Tuesday, March 01, 2011

Wisconsin follies

Bill McGurn notes the ridiculous position that the protesters and Democratic state senators are trying to get people to believe.
The idea that the demonstrators in the state capitol in Madison, Wis., and the Democratic state senators who fled the state to prevent a vote on the bill to restrict collective bargaining are upholding democracy rather than thwarting it is, of course, absurd. But it is an absurdity that represents the logical conclusion of a disconnect that defines today's Democratic Party and the union movement: Their almost total estrangement from the productive sector of our economy.

At the national level, that disconnect is reflected in a Democratic Party dominated by unions that are themselves now dominated by government workers. It's not just the increased spending, though that's bad enough. It's also an increasing contempt for the realities of the marketplace and the democratic process.
And these same people are declaring war on Michigan governor Rick Snyder, not for anything he's done, but just as a preemptive strike. They realize that any attempts by the Republican governors who were just elected to decrease state spending will come at the expense of their members.
The irony here is that though Michigan is in far worse shape than Wisconsin, Gov. Snyder's reforms are far more modest. This weekend he told the Associated Press that he's not here to "pick fights" over collective bargaining; what he wants is to get a sound budget passed. But here the Democrats and the public-sector unions are more aware than he is: They grasp that what is going on now in Wisconsin has implications for every other state. Mr. Snyder may not think he's at war with them, but if they declare war on him, it won't matter what he thinks.

Across the heart of the Midwest, the new Republican governors (and the reform incumbent in Indiana, Mitch Daniels) all start from two propositions. First, their states can't keep spending more than they take in. Second, they need to make their states attractive to business and entrepreneurs so that the economy will grow, create jobs, and bring in tax revenue. And they are working through the legislatures to do it.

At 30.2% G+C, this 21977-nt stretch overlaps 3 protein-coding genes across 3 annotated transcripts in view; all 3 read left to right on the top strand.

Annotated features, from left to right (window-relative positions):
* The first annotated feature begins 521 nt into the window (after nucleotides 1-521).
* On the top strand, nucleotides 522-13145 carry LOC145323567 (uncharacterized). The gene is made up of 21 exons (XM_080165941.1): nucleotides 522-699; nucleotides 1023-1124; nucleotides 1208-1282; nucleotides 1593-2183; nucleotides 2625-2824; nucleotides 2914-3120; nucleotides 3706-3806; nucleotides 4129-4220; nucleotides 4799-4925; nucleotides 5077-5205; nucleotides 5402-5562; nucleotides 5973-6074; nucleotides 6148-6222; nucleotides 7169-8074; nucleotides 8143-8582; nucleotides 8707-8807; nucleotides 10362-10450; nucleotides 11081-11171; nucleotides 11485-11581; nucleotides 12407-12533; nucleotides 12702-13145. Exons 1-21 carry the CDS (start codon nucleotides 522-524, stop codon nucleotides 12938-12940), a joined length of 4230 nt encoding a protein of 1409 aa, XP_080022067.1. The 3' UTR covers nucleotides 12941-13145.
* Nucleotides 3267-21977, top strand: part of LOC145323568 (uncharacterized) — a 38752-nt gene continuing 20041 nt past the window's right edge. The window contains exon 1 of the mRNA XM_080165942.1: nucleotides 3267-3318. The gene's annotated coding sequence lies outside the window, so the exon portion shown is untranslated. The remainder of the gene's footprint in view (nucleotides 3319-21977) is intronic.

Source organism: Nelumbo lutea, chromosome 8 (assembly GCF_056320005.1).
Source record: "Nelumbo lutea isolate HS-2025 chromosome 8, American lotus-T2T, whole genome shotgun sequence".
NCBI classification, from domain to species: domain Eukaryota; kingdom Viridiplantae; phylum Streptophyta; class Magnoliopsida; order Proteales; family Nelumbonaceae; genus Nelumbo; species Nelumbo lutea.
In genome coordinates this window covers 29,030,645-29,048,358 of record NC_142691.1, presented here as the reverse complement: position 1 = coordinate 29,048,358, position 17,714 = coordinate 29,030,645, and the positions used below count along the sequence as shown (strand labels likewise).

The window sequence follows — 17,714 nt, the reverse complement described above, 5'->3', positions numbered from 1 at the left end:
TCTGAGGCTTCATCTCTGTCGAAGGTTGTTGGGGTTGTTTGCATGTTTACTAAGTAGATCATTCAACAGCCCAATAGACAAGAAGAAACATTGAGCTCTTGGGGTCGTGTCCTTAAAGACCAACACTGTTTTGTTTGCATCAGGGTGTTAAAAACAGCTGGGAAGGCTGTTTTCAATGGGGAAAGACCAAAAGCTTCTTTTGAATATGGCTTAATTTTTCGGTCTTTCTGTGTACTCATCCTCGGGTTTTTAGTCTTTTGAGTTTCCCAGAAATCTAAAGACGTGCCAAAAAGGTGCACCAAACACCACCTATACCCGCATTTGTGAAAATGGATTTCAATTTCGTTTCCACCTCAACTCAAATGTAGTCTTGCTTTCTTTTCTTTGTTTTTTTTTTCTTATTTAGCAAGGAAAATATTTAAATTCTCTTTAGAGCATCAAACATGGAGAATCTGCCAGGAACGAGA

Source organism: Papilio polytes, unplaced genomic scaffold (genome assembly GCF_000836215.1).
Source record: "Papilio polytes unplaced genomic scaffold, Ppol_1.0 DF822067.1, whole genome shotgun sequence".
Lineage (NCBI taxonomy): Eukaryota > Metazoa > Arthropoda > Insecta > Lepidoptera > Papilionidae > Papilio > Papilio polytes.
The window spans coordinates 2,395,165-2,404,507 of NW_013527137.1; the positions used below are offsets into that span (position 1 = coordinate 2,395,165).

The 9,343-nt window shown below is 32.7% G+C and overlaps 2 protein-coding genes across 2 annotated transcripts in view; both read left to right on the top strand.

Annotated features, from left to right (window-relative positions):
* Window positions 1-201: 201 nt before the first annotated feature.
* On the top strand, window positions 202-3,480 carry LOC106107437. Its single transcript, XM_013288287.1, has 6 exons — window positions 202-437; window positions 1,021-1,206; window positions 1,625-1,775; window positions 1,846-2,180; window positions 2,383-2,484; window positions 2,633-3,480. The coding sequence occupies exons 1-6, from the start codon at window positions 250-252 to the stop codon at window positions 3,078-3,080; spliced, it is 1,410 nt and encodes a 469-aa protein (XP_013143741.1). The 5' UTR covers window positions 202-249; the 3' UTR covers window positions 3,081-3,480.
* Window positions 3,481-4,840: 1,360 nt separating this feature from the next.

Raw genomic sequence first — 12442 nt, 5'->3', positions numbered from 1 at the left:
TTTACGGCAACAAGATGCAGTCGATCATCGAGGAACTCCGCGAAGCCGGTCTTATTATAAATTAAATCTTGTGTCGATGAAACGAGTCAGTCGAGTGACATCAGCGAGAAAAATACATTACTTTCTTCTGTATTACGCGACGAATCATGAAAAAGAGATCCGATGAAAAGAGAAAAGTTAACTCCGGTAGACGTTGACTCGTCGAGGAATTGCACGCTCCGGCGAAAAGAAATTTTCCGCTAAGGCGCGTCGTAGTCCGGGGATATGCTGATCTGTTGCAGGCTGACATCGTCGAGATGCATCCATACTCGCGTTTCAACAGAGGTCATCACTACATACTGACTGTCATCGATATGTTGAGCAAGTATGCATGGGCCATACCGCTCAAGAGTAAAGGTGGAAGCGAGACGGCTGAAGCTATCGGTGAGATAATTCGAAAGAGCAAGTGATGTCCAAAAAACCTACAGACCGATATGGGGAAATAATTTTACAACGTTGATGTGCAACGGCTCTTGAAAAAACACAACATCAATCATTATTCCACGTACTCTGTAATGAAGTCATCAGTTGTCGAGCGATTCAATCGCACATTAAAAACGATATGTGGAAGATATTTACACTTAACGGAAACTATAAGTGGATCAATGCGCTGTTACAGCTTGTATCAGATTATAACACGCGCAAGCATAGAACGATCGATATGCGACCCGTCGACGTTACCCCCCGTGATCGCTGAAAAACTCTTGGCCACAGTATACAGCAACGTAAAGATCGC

In fact, even where they are in a minority, Republicans are playing by the rules. In Illinois, voters retained their Democratic majorities in the House and Senate while electing as governor Pat Quinn, who campaigned on raising taxes as the answer to the state's fiscal mess. No doubt many in the Republican minority in the Illinois House and Senate think this insane. But unlike their Democratic counterparts in Wisconsin and Indiana, you don't see these Illinois Republicans fleeing the state to prevent the legislature from functioning.
Fleeing their responsibilities seems to be a Democratic specialty. That's the path they've chosen, but don't try to tell us that you're doing so because you support the democratic process. And don't try to snow people into believing that there is any parallel to what is going on in Wisconsin with what is going on in Egypt or Libya.

How strange is this? The governor of Wisconsin has the power to veto individual words in an appropriations bill so that he can completely alter the meaning of the bill by excising key words like "not." So if the state Senate passed some sort of compromise on collective bargaining like reactivating the rights in a few years, he could simply cross those words out.

Notice how the Wisconsin unions would rather give up jobs for younger members than give up their political negotiating advantages. So it's not only the regular taxpayers that they're sticking it to; it's their own members.

And President Obama might be trying to mute his obvious support for the public employee unions, but his secretary of labor is out there in full-throated support.

One of those nice civil Democratic state representatives in Wisconsin tells a female Republican colleague after the vote on the state budget repair bill, "You are f-ing dead." And he didn't abbreviate the expletive. Charming. It's so nice when the Democrats practice civility. Or maybe those are the manners he mastered in his patronage of a massage parlor for which the hometown police cited him last week for paying having his "sexual parts."